Hongkongers in the UK frustrated by London rent prices

Hongkongers in London have expressed frustration at rising rent prices, with many forced to pay upwards of six months’ rent upfront.

Earlier this year, the UK Government announced a widening of the British National (Overseas) visa (BNO), allowing Hongkongers born on or after July 1, 1997 to apply for a UK visa.

Home Office figures reveal that since the scheme’s expansion, more than 88,000 Hongkongers have applied for the BNO visa.

Meanwhile, data from Rightmove shows that since 2021 rental prices in central London have increased by 16.1%.

A BNO visa holder, who wished to remain nameless, moved to Wallington 18 months ago.

He said: “The letting agent told me that by paying six months up front, I could stand out from other potential tenants: I followed her advice as I did not have any choice.

“This fell through however, but the agent then found me another flat which is a bit more expensive.

“The lease required me to pay every six months even after the 12 month fixed term ended.

“It also included a lot of other unfair clauses, like a two month notice period when we moved out, and a 5% rental increase in the second year.”

The visa holder faced similar problems when he and his family wished to move to West Croydon to be closer to his daughter’s school.

He added: “My new landlord originally said that it would be okay to pay monthly, but then a so-called credit-checking agency said that my income was from overseas, and they therefore would not count it.

“Then, my family income fell below their requirement, so the landlord asked me to pay 12-months up front.

“In the digital era, it’s natural for Hongkongers to generate overseas income, but some landlords and property agents use it as an excuse to prey on them.”

Denise Chan moved to the UK with her husband in December last year.

She said: “Before we arrived we sent eight to ten emails to property agents, asking for further details of some rental properties in north London, there was no reply and we got quite frustrated.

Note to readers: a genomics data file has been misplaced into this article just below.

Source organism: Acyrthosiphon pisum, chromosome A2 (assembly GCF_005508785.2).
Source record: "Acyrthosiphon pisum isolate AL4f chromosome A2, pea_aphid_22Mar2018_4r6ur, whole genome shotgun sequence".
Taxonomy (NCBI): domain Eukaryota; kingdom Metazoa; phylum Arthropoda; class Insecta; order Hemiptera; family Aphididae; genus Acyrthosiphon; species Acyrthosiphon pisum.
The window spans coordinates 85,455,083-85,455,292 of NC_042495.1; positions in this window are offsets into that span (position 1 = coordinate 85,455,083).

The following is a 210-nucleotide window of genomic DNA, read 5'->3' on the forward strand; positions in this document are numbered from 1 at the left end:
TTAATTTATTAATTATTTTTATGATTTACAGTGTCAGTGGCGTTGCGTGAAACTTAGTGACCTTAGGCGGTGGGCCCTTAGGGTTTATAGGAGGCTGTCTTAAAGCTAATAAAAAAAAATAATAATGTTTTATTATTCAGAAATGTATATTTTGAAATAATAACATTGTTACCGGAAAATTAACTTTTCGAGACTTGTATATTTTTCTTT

“Finally at the end of November, we signed a rental agreement.

“We were told that we have to pay a six-month upfront payment, applied to the end of the tenancy, so for the first six months of our tenancy we made monthly rental payments, but we have already paid for the last six months upfront together with the rental deposit that we paid upfront.

“Of course it would be better if we didn’t need to pay upfront rental payments, but in a way I can understand the reason behind it.

“There are always ways to improve the whole process, but I guess this is another matter.”

Timothy, who wished only to be quoted by his first name, moved to the UK in December 2021, and initially found temporary residence before finding a finding a long-term rent in Wembley in February.

He said: “I was charged a small fee along with the first rent, which I find reasonable and I believe is within the advertised rate.

“However, I was required to pay six months’ rent up front, and then another six months’ after that.”

Many private landlords request rent upfront for BNO visa holders as they either do not have a UK based job or proof of UK-funds.

Timothy explained however that this policy overlooks younger renters coming from Hong Kong.

He said: “I do think it would be better if we are able to pay monthly, as if we were just local renters.

“It will help a lot when some of us, especially those who are younger, do not actually have a very handsome bank account.

“I think that legislators or local authorities could up their efforts to protect tenants.

“Upfront rent is quite an unreasonable thing to pay, isn’t it?”

Featured image credit: Julie Kertesz via Flickr under CC BY-NC-ND 2.0 licence


Recommended For You